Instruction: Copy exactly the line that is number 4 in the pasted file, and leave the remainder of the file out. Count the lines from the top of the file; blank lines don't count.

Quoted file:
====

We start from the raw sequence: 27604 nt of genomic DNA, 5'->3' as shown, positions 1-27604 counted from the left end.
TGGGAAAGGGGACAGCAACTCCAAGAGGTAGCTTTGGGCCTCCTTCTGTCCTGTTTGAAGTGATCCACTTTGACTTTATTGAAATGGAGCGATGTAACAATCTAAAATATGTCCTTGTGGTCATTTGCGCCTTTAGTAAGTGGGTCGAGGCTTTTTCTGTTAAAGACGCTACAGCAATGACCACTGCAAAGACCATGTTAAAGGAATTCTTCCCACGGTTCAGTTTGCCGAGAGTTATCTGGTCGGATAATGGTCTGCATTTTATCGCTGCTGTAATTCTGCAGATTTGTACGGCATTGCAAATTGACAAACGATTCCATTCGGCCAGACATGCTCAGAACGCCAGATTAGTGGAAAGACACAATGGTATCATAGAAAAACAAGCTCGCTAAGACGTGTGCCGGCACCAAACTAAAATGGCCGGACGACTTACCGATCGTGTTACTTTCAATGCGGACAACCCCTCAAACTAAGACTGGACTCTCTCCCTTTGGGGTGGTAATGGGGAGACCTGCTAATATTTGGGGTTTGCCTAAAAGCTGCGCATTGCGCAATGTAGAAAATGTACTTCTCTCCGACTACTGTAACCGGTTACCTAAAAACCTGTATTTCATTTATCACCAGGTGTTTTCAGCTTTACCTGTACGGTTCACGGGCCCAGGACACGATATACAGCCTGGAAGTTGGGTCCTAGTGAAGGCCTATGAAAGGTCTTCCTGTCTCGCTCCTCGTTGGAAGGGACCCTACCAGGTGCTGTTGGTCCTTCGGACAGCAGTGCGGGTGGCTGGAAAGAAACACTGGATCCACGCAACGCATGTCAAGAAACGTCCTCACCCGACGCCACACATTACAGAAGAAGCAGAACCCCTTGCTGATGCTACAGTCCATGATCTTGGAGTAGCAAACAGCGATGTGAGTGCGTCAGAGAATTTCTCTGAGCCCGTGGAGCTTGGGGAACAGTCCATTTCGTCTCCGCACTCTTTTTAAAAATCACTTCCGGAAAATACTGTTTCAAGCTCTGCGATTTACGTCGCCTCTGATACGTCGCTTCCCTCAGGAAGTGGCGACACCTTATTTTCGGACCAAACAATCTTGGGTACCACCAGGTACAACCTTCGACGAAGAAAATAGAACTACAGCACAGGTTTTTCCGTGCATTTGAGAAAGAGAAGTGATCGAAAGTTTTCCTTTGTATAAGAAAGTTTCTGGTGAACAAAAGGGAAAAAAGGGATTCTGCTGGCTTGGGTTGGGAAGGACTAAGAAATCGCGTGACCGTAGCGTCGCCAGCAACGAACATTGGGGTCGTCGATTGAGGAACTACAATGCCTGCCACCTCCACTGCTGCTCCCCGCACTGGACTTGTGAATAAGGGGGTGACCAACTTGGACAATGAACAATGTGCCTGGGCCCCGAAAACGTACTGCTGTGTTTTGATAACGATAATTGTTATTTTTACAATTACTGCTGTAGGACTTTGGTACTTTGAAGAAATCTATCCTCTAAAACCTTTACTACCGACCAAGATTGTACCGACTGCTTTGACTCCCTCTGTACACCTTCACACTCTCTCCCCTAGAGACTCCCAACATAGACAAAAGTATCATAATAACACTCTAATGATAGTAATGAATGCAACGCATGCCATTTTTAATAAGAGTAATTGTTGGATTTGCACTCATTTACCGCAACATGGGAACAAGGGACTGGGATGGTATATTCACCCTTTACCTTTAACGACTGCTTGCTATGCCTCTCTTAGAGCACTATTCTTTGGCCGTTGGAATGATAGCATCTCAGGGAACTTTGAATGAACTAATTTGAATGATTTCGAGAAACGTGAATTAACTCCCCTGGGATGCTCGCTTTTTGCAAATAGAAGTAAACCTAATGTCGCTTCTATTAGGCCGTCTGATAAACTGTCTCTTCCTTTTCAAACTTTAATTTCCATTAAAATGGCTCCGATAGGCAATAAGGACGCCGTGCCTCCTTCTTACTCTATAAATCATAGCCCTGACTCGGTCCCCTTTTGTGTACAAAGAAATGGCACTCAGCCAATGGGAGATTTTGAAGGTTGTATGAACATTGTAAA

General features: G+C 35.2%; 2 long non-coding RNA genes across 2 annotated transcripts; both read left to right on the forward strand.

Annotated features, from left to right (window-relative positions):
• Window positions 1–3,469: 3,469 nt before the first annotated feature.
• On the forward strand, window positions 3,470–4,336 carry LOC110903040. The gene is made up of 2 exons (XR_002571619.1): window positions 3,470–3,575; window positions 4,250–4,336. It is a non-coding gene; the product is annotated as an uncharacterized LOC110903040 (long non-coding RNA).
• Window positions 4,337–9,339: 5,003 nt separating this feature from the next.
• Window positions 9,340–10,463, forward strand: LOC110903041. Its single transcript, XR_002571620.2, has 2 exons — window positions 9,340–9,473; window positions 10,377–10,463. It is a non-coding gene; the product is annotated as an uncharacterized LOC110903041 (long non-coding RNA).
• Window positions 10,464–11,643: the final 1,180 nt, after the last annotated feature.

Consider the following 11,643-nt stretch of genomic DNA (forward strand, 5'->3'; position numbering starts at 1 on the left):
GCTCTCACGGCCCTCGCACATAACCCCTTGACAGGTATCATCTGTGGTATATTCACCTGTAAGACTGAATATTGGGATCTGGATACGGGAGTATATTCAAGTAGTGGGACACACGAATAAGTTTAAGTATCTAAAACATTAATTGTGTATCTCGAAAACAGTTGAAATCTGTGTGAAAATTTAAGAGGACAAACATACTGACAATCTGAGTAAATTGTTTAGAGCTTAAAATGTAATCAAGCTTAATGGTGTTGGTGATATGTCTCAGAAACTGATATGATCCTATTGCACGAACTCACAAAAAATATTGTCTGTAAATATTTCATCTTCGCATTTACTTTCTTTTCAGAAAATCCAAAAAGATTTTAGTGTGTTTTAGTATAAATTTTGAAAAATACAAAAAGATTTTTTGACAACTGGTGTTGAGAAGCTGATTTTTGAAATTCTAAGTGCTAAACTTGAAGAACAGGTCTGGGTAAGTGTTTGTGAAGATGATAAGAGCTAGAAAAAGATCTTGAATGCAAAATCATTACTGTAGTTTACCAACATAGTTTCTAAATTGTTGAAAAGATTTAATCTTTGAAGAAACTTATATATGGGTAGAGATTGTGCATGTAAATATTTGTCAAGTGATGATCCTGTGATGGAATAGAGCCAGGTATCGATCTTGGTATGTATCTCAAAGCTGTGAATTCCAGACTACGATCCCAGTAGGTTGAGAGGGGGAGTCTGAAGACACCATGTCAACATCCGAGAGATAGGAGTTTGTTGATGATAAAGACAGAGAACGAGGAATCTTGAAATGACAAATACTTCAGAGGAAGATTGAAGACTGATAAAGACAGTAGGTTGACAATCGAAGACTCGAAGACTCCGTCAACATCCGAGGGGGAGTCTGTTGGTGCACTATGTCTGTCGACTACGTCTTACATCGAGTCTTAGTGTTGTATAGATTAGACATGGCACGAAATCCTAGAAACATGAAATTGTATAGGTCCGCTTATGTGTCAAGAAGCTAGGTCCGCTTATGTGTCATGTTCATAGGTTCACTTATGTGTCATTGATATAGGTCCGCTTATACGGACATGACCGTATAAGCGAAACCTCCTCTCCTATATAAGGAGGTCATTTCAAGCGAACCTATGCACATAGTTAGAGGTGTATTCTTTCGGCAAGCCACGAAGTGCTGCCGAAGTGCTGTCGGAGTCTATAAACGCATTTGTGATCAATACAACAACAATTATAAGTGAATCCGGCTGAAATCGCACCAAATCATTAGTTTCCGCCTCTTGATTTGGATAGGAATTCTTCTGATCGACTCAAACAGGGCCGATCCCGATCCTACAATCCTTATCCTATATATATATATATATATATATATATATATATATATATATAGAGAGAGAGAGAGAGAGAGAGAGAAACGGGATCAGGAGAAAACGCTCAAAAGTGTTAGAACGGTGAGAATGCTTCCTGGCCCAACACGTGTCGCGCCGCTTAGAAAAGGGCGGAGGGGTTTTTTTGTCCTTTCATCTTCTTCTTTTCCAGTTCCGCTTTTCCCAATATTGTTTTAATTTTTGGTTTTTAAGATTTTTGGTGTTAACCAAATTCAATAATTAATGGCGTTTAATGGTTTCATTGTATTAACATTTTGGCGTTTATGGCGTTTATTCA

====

Annotated features, from left to right (window-relative positions):